For simple model I take two numbers ##A \neq B##. Now I can't copy value of A into B without erasing (irreversibly) value of B. However I can use transformation that replaces...
The refrigeration process is used in air conditioning to dehumidify and control temperatures in homes and buildings. The heating industry preceded the air conditioning business and many evaporator coils were placed on top of furnaces to create split systems and utilize existing ductwork. The...
Hi,
consider an adiabatic irreversible process carrying a thermodynamic system from initial state A to final state B: this process is accompanied by a positive change in system entropy (call it ##S_g##). Then consider a reversible process between the same initial and final system state. Such...
Consider a reaction:
H2+CuCl2= Cu+2HCl
This is a substitution reaction.But is this may not be a reversible reaction since Cu is less active than .So Cu can't substitute H from HCl and make a backward reaction.Is my thinking right?
Hi all, I have been having some issues trying to show that a reversible expansion of gas does not create new entropy. Assistance is greatly appreciated!
So suppose that a gas expands reversibly as shown below at fixed temperature
At fixed temperature, internal energy doesn't change so...
Homework Statement
2.Relevant equations[/B]The Attempt at a Solution
How does a reversible process in the universe imply the entropy doesn't increase? I understand that the change of entropy in a closed reversible cycle is 0 in the system, but I don't get why a not closed reversible process...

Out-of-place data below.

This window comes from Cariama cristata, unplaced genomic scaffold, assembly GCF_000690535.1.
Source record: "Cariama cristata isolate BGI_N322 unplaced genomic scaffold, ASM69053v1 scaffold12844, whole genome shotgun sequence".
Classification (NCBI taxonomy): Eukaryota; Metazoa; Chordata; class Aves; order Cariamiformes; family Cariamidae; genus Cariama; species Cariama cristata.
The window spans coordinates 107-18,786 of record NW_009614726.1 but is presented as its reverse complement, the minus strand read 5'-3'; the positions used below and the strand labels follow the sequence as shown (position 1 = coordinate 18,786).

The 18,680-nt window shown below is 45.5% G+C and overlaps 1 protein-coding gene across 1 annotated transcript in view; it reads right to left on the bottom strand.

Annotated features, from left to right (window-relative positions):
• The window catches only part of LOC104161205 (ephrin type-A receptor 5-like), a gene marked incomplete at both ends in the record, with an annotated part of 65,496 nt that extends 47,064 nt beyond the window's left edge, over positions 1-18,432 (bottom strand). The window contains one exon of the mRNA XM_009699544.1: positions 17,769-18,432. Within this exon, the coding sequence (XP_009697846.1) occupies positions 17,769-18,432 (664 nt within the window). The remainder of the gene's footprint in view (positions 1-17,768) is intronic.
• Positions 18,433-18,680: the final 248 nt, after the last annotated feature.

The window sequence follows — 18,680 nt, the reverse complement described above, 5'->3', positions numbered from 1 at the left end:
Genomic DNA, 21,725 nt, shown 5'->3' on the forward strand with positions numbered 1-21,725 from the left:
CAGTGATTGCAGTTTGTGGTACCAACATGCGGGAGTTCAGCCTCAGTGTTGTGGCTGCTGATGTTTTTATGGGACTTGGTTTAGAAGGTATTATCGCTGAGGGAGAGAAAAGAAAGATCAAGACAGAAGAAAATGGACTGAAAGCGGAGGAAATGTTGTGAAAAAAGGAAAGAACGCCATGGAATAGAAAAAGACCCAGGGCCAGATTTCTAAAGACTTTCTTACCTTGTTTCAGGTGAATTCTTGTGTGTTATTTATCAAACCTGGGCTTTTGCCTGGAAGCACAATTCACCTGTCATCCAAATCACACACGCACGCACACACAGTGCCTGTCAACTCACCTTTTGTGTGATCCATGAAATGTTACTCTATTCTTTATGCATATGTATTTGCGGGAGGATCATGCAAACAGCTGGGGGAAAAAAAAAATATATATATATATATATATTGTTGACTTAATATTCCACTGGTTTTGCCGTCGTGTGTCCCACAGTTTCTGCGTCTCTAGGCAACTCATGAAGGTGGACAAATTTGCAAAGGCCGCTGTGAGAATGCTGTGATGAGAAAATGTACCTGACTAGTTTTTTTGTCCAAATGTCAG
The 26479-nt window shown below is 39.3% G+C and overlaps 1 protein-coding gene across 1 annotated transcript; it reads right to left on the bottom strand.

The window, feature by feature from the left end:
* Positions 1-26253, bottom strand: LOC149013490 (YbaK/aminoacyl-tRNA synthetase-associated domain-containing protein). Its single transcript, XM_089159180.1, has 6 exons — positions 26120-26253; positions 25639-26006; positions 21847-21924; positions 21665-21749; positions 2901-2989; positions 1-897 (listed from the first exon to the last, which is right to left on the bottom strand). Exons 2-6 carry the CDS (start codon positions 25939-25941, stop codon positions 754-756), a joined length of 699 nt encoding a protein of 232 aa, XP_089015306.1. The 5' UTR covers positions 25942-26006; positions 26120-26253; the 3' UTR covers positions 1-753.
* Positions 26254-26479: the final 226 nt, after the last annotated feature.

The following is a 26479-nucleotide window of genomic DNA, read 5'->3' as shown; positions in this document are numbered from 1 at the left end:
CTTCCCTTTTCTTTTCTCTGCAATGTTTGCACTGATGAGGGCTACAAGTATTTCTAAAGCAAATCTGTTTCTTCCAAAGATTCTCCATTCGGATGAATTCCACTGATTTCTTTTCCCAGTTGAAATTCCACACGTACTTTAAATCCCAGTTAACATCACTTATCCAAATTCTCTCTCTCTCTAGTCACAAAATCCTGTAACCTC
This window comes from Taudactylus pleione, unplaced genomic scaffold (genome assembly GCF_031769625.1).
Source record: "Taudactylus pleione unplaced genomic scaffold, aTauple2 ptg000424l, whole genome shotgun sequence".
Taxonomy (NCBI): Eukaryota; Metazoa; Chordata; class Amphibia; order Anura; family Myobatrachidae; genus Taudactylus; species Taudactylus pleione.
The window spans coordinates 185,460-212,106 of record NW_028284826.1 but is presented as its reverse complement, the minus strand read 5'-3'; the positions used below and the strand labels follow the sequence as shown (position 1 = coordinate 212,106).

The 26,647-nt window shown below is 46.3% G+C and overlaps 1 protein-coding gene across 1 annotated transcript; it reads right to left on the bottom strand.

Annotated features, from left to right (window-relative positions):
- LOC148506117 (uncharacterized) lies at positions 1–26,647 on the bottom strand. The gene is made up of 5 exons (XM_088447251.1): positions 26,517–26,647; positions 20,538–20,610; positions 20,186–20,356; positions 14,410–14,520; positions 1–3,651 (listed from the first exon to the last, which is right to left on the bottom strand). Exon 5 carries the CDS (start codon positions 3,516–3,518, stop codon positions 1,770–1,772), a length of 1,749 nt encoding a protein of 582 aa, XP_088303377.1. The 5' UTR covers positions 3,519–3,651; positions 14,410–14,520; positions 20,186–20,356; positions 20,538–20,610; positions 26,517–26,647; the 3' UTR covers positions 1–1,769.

Homework Statement
Derive an expression for the change of temperature of a solid material that is compressed adiabatically and reversible in terms of physical quantities.
(The second part of this problem is: The pressure on a block of iron is increased by 1000 atm adiabatically and...
Hello,
I am trying to figure out where my reasoning falls apart in this thought experiment:
To determine if a process "A" is reversible (or at the very least internally reversible), I try to picture a reversible process "B" that involves only heat transfer and links the same two endpoints that...
Hello,
I am encountering some confusion understanding the difference in working with reversible and irreversible processes in thermodynamics. Let's say I have a process where an ideal gas at a certain starting temperature ##T_i## expands from volume ##V_i## to ##V_f##. The temperature of the...
Reversible computation is a somewhat well-known topic. (Quantum computers, for instance, must use reversible gates).
Apparently, though, quantum measurements can be reversible too. This also means you could recover the original state by “unmeasuring” the system. Imagine being able to “see” a...
Greetings,
I have begun reading the Feynman Lectures to repeat the most important ideas from my undergraduate studies and to improve my intuitive understanding of physics.
In one of the first chapters, the one about the conservation of energy, he demonstrates that the conservation of energy is...
Is the photoelectric effect in a photocell reversible? Suppose both the cathode and the anode of a photocell are from cesium. The anode and the cathode are externally (outside the photocell) connected by a copper wire. Cesium has a threshold frequency of 470 THz. The cathode is illuminated with...
Here is the code you input into matlab. Aini etc, are the initial values of the population densities. A for predator, B for Prey.
% example for ODE and Gillespie
% one reversible reaction
b1 = .033;
bo = .00047;
a1 = .0022;
ao = .00055;